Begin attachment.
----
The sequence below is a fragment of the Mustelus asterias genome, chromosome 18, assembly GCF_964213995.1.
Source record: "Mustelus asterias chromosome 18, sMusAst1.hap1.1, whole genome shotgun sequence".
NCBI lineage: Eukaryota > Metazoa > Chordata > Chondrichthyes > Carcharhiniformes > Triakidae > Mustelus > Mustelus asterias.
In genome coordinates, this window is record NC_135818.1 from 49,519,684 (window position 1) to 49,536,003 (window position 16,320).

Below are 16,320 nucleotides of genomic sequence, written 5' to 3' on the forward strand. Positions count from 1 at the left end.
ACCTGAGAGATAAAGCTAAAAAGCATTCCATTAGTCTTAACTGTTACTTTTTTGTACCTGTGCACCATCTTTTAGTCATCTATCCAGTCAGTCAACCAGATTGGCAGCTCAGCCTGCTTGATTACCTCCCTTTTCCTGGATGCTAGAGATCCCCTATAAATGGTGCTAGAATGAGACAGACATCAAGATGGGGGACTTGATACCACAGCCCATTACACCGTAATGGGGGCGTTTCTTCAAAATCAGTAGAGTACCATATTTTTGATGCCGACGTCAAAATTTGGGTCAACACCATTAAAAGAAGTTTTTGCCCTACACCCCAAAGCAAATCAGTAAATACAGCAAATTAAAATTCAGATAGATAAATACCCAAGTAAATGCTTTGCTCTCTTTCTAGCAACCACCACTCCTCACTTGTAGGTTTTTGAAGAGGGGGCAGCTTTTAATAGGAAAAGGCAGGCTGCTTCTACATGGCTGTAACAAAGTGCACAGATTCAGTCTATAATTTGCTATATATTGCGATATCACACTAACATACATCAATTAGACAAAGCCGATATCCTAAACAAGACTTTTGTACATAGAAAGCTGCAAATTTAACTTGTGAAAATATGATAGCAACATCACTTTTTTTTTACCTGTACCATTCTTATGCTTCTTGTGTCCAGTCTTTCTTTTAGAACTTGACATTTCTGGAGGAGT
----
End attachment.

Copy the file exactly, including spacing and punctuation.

The sequence below is a fragment of the Mustelus asterias genome, chromosome 18, assembly GCF_964213995.1.
Source record: "Mustelus asterias chromosome 18, sMusAst1.hap1.1, whole genome shotgun sequence".
NCBI lineage: Eukaryota > Metazoa > Chordata > Chondrichthyes > Carcharhiniformes > Triakidae > Mustelus > Mustelus asterias.
In genome coordinates, this window is record NC_135818.1 from 49,519,684 (window position 1) to 49,536,003 (window position 16,320).

Below are 16,320 nucleotides of genomic sequence, written 5' to 3' on the forward strand. Positions count from 1 at the left end.
ACCTGAGAGATAAAGCTAAAAAGCATTCCATTAGTCTTAACTGTTACTTTTTTGTACCTGTGCACCATCTTTTAGTCATCTATCCAGTCAGTCAACCAGATTGGCAGCTCAGCCTGCTTGATTACCTCCCTTTTCCTGGATGCTAGAGATCCCCTATAAATGGTGCTAGAATGAGACAGACATCAAGATGGGGGACTTGATACCACAGCCCATTACACCGTAATGGGGGCGTTTCTTCAAAATCAGTAGAGTACCATATTTTTGATGCCGACGTCAAAATTTGGGTCAACACCATTAAAAGAAGTTTTTGCCCTACACCCCAAAGCAAATCAGTAAATACAGCAAATTAAAATTCAGATAGATAAATACCCAAGTAAATGCTTTGCTCTCTTTCTAGCAACCACCACTCCTCACTTGTAGGTTTTTGAAGAGGGGGCAGCTTTTAATAGGAAAAGGCAGGCTGCTTCTACATGGCTGTAACAAAGTGCACAGATTCAGTCTATAATTTGCTATATATTGCGATATCACACTAACATACATCAATTAGACAAAGCCGATATCCTAAACAAGACTTTTGTACATAGAAAGCTGCAAATTTAACTTGTGAAAATATGATAGCAACATCACTTTTTTTTTACCTGTACCATTCTTATGCTTCTTGTGTCCAGTCTTTCTTTTAGAACTTGACATTTCTGGAGGAGT